"But you hate dancing," she questioned him, surprised by his sudden, unexpected romantic gesture.
"Sometimes we all have to do things we don't want to do," Ryan answered. "Like you tonight with this party. Besides," he added with a cheeky smile, "it's one thing to dance in public, but it's something completely different to have you all to myself in private when we dance."
Marissa laughed. "So this is where your efforts to seduce me come into play."
"Nope," he returned, shaking his head to reiterate his response, "because I won't have to seduce you. I never do. You always match me desire for desire, passion for passion."
"Perhaps it's the champagne talking, but you're sounding really romantic right now."
"It's the champagne," her husband reassured her before delicately placing a warm, inviting, loving kiss upon her lips. Pulling her body closer to his, they continued to sway to the music in perfect rhythm with each other.
As the moments passed and the night wore on, the songs continued and their movements became so infinitesimal, so private and sensual that it was difficult to tell if they were even still dancing. Her head was cuddled into his shoulder, and, every now and again, she would nuzzle his chin with her nose, letting the stubble on his face rasp against her silken skin as she dropped wet, open mouthed kisses upon his throat; his fingers possessive roamed her back, caressing the bare skin of her shoulders and drawling up the length of her knee skimming gown with every motion of his hand upon her curvaceous hip.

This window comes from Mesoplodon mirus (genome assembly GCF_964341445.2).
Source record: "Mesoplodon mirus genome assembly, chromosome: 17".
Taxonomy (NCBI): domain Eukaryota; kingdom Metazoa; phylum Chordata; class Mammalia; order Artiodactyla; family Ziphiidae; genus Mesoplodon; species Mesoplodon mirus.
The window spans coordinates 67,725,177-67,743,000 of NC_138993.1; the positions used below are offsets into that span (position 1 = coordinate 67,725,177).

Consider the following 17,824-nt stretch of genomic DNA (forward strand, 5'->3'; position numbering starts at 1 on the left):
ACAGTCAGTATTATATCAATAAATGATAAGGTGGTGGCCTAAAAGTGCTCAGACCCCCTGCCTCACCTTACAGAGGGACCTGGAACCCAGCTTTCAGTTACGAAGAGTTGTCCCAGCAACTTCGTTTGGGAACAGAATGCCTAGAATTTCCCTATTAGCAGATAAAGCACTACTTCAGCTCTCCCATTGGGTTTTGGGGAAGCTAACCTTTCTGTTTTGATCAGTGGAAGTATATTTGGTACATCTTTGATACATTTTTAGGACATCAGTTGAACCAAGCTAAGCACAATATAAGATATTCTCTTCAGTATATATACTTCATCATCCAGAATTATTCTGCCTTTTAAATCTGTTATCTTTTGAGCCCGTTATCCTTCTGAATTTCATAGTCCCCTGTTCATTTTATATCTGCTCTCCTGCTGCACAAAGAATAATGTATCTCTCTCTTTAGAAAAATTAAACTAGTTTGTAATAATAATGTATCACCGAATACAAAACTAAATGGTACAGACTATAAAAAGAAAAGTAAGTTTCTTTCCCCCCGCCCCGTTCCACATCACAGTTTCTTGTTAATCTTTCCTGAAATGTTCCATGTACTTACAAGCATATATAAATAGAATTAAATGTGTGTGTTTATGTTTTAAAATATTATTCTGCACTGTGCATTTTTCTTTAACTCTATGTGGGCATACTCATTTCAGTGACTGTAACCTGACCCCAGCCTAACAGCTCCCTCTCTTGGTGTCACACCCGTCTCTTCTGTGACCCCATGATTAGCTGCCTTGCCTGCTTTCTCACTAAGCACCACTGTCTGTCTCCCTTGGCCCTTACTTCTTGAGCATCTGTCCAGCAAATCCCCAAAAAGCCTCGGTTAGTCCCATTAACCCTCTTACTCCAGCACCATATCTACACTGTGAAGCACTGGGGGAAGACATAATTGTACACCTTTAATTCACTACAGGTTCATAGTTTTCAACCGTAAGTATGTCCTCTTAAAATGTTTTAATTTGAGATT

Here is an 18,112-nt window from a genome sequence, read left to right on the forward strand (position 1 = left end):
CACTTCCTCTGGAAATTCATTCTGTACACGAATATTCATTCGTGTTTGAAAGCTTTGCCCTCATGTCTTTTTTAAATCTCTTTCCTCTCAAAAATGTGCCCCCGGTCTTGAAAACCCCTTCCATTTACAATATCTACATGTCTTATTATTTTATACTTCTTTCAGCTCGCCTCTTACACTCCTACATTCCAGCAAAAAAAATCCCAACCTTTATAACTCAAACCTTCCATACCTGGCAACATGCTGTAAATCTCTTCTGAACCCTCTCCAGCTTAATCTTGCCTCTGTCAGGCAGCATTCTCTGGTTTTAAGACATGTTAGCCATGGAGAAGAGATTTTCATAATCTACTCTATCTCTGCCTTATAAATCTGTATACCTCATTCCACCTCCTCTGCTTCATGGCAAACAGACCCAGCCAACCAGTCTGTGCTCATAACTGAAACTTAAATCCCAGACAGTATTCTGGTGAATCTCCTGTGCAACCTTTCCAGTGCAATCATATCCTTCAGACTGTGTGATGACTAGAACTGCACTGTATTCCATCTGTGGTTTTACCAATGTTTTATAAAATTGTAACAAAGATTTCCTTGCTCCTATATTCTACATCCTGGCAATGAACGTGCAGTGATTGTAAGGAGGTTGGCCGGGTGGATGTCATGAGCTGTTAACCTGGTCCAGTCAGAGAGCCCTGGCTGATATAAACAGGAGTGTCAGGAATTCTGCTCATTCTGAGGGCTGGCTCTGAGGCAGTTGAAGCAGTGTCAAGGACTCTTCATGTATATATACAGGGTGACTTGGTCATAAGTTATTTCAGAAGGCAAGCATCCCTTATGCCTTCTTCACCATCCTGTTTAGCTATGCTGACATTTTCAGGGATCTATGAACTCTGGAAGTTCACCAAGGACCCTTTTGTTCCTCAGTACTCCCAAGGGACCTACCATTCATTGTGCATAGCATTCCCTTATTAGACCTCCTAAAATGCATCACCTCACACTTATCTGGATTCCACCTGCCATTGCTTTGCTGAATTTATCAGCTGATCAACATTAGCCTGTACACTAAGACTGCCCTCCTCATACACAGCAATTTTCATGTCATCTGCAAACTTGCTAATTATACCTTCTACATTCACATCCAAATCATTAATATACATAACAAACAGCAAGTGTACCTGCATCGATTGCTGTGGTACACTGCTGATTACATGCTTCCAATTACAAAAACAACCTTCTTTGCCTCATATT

Before either of them were cognizant of what they were doing, Ryan was backing them up to the hammock, and they were falling onto it together, their clothes disappearing as quickly as their efforts would allow. With the privacy of the night surrounding them, the happily married couple made beautiful, passionate, frenzied love long into the night, finally falling asleep content in each others vulnerable, exposed embrace. The night might not have been perfect, but, together, they had made the most of it.
"Do you think Mom and Dad are still asleep," Loren asked her older brother the next morning as they made their way from his car to the backyard. The tone of her voice was skeptical. "The house still looks closed up from last night."
"They're old," Garrett responded impertinently with a wide smile on his handsome face. "Unlike us, they can't recover as quickly from a party."
"And it was such wild kegger, too," the fifteen year old said sarcastically, rolling her eyes. "What time did Cooper and Aristan say they were going to meet us here?"
"Knowing those two, it's going to be just us cleaning up for a few hours."
"So then we should leave the really miserable tasks for them, right," the younger of the two siblings suggested. "What do you think: dishes or trash pick up?"
"Why not both," Garrett proposed. "It'll take us a few hours, at least, to get all the decorations down, especially if Mom wants us to save all those Chinese lanterns. If they couldn't get their lazy asses out of bed in time to get here when we did, then tough shit."
"Does Susie kiss that mouth," the high school student teased her older brother. His only response was to cuff her upside the back of the head. "Anyway, no matter what, I have to be out of here and at cheerleading practice by one o'clock, so, if this place isn't done by then, you're going to have to call that fiancé of yours and wake her pampered butt up to come and help."